My life on the road for Canary

Our roving correspondent explains how and why he’s been traveling the U.S. and the world to report on the clean energy transition.
By Julian Spector

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photos of Julian in action and pins on a map
A few of the spots Julian Spector has visited in 2023. (Can you spot Energy Secretary Jennifer Granholm?) Image by Binh Nguyen.

Dear readers,

Over the last year, I took it upon myself to become Canary Media’s roving correspondent. My cherished colleagues have other duties — to packs of felines, an adorable corgi, children, significant others. Blissfully unencumbered, I gave up my rental house in L.A. and hit the road. 

As a nonprofit, Canary doesn’t have a huge budget to send reporters around the U.S., let alone the world. From a home base in our nation’s capital, I paid my own way to various locales for a few weeks at a time, visiting friends and family where I could. Canary being a hip and with-it digital startup, my editors supported my geographical eccentricities, rolling with me as I worked from disparate time zones and occasionally called into meetings from buses or a 16th-century monastery. 

California can feel like the center of the world when you’ve lived there for years. But everywhere else I voyaged, I also witnessed the energy transition in action, unfolding in regionally specific ways.

In Hawaii, I found a whole state quitting fossil fuels and grappling with the sometimes messy process of switching to renewables. In the Southeast, I road-tripped through the new battery-manufacturing hub springing into existence thanks to the Inflation Reduction Act. In West Virginia, I sang Country Roads” with Senator Joe Manchin at a next-generation climatetech factory in an old steel town. In Houston, I met a new crop of wildcatters hungry to strike it rich in the clean hydrogen boom. (Those last three actually were official reporting trips for Canary.)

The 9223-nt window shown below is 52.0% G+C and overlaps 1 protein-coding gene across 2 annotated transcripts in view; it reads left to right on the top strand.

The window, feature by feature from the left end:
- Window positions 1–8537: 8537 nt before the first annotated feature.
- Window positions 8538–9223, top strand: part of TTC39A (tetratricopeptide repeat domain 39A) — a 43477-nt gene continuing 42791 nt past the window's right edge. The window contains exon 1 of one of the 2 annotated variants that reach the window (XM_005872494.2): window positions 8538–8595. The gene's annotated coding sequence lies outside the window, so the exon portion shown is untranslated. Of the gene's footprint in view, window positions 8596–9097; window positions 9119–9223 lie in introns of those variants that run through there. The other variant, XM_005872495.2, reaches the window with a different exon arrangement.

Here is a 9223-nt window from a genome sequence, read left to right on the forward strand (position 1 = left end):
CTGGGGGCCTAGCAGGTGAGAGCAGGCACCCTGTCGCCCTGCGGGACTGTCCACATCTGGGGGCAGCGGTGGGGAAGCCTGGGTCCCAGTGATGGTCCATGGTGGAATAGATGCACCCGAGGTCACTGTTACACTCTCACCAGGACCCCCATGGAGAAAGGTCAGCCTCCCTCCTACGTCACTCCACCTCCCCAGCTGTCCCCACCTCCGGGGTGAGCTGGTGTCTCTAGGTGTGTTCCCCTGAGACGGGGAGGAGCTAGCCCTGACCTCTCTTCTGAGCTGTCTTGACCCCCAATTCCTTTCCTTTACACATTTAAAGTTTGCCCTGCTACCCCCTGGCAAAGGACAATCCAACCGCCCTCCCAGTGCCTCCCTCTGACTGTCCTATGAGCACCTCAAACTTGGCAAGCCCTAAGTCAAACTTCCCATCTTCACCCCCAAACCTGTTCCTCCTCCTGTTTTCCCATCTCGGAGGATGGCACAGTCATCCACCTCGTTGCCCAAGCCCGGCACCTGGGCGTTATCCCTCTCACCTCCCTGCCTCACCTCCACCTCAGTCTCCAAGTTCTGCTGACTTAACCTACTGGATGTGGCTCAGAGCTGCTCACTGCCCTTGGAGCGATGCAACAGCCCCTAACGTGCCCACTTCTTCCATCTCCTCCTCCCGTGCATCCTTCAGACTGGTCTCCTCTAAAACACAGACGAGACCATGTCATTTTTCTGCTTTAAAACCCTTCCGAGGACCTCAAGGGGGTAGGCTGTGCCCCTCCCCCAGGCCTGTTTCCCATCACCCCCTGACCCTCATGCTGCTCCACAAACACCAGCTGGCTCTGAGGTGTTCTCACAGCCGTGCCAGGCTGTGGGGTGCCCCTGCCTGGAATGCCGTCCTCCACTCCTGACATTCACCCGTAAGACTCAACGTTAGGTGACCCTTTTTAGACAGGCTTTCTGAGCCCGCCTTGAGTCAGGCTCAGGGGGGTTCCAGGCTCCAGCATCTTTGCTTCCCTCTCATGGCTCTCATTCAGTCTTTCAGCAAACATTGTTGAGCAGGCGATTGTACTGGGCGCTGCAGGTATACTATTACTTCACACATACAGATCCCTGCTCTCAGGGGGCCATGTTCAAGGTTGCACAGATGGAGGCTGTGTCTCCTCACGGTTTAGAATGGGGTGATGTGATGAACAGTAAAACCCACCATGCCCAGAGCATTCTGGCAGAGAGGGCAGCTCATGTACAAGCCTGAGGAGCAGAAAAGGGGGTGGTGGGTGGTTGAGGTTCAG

My adventures farther afield were no less striking. While visiting a dear friend in Tokyo, I stumbled upon totally ubiquitous heat-pump adoption and a world-leading network of home batteries. In Portugal, when my late-season beach getaway to Nazaré was swamped by insistent rain and howling winds, I discovered a record run of clean power production. When I learned the country met its electricity needs with just renewables for six straight days, I had to write it up.

If you’ve appreciated any of these dispatches — or my colleagues’ reporting on rooftop solar, decarbonized air travel, home electrification, and much more — could you make a donation to help us continue doing our work?

It’s a turbulent time for climate journalism, and journalism in general. Canary Media can only keep going with the help of readers like you. So if you want more evidence of how clean energy is reshaping the landscape and people’s livelihoods from Hawaii to Texas to Maine and beyond, show us some love before the year’s end. We’ll be very grateful. 

See you on the road next year!

Julian Spector
Senior Reporter
Canary Media

Julian Spector is a senior reporter at Canary Media. He reports on batteries, long-duration energy storage, low-carbon hydrogen and clean energy breakthroughs around the world.